ABC: A Man's Home Is His Castle, and He Can Defend It

Even in Texas, some prosecutors are wary of the new law. It expands Texans’ rights to use deadly force in their homes, vehicles and workplaces. And no longer do they have an obligation to retreat, if possible, before they shoot.

“There’s too many imponderables in this law, whereas the previous law was working just fine,” said Warren Diepraam, the Harris County Assistant District Attorney. “Frankly, life is precious.”

Consider the case of Joe Horn, a 61-year-old computer technician who lives in an affluent subdivision in Pasadena, Texas. Last November, he called 911 to report a burglary in broad daylight at the house next door….

Read it all.

Posted in * Culture-Watch, Law & Legal Issues

38 comments on “ABC: A Man's Home Is His Castle, and He Can Defend It

  1. Newbie Anglican says:

    And that’s the way it should be. Don’t mess with Texas.

  2. drummie says:

    This is going to be an emotional topic at best. I don’t feel he was justified in using deadly force with the information in this article. He didn’t have to face those men. He had contacted 911, could descirbe them and their means of travel etc. It didn’t get deadly until he inserted himself into the situation. As a retired law enforcement officer who is now a police chaplain and has been forced to use deadly force on the job, this could have been prevented and I do not feel that he was justified. Life is much more valuable than property. These guys were fleeing the scene, not using deadly force on anyone if the article is correct. That does not justified killing them.

  3. Jeff Thimsen says:

    His attorney says that the men charged Horn. Apparently they charged him by running backwards. Tricky criminals. Maybe some new martial arts technique.

  4. Fisherman says:

    The Harris County Assistant District Attorney states “Frankly, life is precious.” I agree. The lives of my family are precious and I will protect them with all available means at my disposal.

    A particular questionable instance will not change this.

  5. Wilfred says:

    Does this new law apply to congregations defending their churches? Better notify over-eager re-appraising bishops.

  6. CanaAnglican says:

    “There’s too many imponderables in this law, whereas the previous law was working just fine,” said Warren Diepraam, the Harris County Assistant District Attorney. “Frankly, life is precious.”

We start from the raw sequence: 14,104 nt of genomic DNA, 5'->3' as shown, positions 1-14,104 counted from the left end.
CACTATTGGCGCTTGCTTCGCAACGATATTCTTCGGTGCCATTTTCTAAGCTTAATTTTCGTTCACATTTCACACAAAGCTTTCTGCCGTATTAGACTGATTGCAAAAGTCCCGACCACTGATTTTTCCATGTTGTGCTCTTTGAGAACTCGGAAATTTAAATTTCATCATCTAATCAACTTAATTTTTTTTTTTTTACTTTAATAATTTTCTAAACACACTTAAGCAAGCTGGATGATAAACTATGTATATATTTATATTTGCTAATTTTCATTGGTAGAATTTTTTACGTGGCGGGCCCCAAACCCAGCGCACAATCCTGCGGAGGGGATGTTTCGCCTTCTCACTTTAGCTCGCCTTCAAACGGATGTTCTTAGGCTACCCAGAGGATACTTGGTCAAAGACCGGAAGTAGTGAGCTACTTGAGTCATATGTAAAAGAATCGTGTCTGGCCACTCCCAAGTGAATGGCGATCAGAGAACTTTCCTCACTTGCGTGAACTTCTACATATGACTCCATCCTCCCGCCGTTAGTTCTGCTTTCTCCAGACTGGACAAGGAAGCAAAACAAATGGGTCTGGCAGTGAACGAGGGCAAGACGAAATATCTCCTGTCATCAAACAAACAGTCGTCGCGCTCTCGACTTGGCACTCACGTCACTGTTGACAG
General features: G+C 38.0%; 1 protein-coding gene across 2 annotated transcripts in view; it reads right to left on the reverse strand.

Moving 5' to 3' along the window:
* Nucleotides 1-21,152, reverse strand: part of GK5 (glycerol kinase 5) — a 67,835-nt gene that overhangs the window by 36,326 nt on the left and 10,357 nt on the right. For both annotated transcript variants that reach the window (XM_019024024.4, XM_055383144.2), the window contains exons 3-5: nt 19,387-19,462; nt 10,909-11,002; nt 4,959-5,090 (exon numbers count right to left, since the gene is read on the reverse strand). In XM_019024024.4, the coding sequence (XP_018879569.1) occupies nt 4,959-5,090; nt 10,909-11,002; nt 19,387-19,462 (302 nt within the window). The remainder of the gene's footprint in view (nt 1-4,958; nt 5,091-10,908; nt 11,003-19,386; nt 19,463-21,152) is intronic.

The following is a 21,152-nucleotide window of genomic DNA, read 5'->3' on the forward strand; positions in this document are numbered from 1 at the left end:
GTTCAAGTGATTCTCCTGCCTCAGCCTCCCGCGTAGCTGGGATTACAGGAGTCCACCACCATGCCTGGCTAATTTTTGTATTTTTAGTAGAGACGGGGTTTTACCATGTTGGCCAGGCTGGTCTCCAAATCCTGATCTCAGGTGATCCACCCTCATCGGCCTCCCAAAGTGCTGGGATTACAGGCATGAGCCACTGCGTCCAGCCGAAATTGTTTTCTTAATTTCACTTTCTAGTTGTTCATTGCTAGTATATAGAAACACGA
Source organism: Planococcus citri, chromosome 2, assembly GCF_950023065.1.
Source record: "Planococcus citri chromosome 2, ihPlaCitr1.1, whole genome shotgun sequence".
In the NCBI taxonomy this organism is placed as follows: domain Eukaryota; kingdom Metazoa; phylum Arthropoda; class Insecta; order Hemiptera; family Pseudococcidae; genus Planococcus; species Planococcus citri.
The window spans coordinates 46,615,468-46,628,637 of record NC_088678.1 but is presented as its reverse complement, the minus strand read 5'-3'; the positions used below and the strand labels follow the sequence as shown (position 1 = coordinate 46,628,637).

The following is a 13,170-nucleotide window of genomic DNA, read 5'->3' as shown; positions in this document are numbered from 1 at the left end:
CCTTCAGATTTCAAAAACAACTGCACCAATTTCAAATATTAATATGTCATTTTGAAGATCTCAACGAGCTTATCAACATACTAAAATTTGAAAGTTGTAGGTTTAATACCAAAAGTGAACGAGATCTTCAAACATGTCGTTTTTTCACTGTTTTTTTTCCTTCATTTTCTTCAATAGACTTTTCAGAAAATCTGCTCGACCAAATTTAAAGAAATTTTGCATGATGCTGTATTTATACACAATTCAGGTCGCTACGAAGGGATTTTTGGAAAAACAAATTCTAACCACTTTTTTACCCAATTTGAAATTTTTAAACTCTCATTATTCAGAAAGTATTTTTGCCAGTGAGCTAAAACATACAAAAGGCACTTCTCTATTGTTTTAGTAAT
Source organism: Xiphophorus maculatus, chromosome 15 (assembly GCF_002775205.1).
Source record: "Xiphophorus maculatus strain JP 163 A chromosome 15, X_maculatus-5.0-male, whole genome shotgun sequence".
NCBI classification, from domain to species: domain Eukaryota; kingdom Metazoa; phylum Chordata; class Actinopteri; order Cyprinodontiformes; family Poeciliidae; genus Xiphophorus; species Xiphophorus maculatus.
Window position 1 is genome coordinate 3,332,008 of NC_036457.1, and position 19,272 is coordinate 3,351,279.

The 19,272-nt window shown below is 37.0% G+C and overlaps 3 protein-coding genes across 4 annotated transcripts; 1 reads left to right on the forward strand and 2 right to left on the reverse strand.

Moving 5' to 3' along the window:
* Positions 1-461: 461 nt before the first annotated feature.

Yes. Life is precious. Therefore no person should ever break and enter in Texas, for if they do they risk death. What part of taking responsibility for your actions does the Asst. DA not ‘get’?

    New equation in Texas: You rob=You die.

  7. Sick & Tired of Nuance says:

    America has tried “leaving it to the professionals” [you know, the ones that won the judgment that they are not required to “serve and protect”] for far too long. As a result, the crime rate climbed and climbed, just as it is doing now in England and Australia.
    When “shall issue” language for firearms permits was introduced in various states, the Police Chiefs around the nation sounded dire warnings. It is a demonstrable fact that crime rates in those states began dropping immediately. [Perhaps the Chiefs were worried that the need for them would decline, and so would their budgets.]
    As to the case of Joe Horn…the case is before a Grand Jury and will receive due process. Now, how many police officers, the professionals, also face charges for wrongful death every year? Of those facing wrongful death charges…how many are for completely innocent people? At least in the case of Joe Horn, the people who died were actually criminals in the act of committing a crime. I know of many cases where the police went to the wrong address, broke in and shot first; at least one where a grandmother was shot to death in her bed. That was done by “professional” law enforcement.
    I am all in favor of the Castle Doctrine, concealed carry, etc. Soon, it is my fervent hope, that the Supreme Court will rule definitively on the 2nd Amendment and put the issue to rest. When police see armed citizens as a problem, the problem is with the police. This is a government of, by, and for the PEOPLE.

  8. chips says:

    The man did not have a “permit” for a shotgun. You do not need a permit to own firearms in Texas. He may have a concealed weopons permit but that would not apply to a shotgun. Even prior to a change in the law you could shoot in defense of property at night – when I was in law school Texas was the only state in the union where deadly force could be used soleley to protect property. My criminal law professor said that convictions run into trouble here on self defense claims because of the “SOB deserved to die rule.” I am always shocked when watching Law and Order that the prosecution thinks it has a chance in such a situation.

  9. Sick & Tired of Nuance says: